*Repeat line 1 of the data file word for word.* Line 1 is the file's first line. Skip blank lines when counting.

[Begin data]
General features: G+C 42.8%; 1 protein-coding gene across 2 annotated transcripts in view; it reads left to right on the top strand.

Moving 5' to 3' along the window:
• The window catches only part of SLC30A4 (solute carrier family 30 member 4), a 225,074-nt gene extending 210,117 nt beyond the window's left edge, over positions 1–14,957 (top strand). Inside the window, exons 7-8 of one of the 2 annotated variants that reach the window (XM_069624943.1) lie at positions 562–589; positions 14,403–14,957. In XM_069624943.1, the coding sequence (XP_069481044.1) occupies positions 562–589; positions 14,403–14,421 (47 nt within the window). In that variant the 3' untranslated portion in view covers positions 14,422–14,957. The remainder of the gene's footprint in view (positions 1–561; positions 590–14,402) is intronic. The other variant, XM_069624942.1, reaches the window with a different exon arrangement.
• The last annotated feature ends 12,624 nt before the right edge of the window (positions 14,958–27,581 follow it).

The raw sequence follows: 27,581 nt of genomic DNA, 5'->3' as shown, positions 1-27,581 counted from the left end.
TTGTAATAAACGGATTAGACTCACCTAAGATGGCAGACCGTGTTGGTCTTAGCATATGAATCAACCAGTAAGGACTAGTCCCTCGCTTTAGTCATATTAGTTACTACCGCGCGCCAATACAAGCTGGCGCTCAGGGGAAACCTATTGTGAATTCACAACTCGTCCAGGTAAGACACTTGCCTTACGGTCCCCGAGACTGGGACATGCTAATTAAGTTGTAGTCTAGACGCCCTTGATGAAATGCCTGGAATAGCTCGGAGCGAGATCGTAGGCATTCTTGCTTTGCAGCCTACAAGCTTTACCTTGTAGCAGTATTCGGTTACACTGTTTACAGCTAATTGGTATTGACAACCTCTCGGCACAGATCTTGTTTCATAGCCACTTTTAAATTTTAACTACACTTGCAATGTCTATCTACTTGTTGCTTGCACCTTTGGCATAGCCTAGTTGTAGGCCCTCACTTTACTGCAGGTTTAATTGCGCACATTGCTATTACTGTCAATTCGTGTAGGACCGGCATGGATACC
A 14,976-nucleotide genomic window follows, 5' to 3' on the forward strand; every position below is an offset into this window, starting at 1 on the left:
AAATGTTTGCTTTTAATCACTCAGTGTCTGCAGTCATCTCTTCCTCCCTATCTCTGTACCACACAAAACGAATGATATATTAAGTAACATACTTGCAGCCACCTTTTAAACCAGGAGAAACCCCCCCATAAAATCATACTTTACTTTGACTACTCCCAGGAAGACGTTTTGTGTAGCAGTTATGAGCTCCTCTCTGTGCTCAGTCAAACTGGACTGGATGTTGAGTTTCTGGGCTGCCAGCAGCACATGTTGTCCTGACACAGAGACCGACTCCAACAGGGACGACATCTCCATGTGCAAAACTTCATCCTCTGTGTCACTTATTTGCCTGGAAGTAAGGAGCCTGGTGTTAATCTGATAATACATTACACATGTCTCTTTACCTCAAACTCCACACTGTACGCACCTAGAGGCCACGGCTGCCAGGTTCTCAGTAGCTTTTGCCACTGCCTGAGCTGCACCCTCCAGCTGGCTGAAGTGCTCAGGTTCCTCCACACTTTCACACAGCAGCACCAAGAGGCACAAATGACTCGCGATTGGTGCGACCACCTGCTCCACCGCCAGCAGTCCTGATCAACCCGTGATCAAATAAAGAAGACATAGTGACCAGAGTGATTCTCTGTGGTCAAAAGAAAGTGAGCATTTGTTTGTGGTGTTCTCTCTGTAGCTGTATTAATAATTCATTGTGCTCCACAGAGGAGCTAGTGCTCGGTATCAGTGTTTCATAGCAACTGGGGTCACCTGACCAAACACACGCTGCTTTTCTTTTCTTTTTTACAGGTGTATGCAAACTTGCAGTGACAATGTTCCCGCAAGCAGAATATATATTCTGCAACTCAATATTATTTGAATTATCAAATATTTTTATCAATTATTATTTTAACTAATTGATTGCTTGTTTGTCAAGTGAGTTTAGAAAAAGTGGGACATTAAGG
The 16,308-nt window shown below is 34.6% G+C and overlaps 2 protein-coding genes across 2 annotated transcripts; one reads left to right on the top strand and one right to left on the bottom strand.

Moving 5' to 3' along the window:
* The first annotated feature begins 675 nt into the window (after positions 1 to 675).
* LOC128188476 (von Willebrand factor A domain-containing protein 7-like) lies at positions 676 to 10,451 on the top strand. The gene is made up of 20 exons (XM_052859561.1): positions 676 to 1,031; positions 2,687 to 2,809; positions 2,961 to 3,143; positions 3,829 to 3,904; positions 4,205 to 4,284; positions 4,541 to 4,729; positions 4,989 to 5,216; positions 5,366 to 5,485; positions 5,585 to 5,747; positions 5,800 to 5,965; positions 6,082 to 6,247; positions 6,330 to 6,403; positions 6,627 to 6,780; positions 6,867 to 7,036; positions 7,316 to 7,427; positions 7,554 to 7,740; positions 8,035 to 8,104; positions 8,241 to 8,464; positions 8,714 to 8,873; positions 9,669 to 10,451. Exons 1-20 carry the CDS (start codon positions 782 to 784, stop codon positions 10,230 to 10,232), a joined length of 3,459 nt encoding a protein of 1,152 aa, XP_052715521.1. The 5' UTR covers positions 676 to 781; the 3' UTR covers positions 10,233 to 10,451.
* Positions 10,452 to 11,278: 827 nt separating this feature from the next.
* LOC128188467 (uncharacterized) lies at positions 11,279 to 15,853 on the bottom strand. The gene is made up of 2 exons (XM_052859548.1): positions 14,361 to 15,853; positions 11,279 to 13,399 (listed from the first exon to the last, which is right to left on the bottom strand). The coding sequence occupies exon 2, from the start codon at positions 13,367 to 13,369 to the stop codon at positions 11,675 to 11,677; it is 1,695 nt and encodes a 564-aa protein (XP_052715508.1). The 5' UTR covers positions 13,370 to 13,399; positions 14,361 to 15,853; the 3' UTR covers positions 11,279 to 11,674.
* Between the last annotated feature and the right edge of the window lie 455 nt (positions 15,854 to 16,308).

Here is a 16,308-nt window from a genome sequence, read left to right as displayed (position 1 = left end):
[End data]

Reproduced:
General features: G+C 42.8%; 1 protein-coding gene across 2 annotated transcripts in view; it reads left to right on the top strand.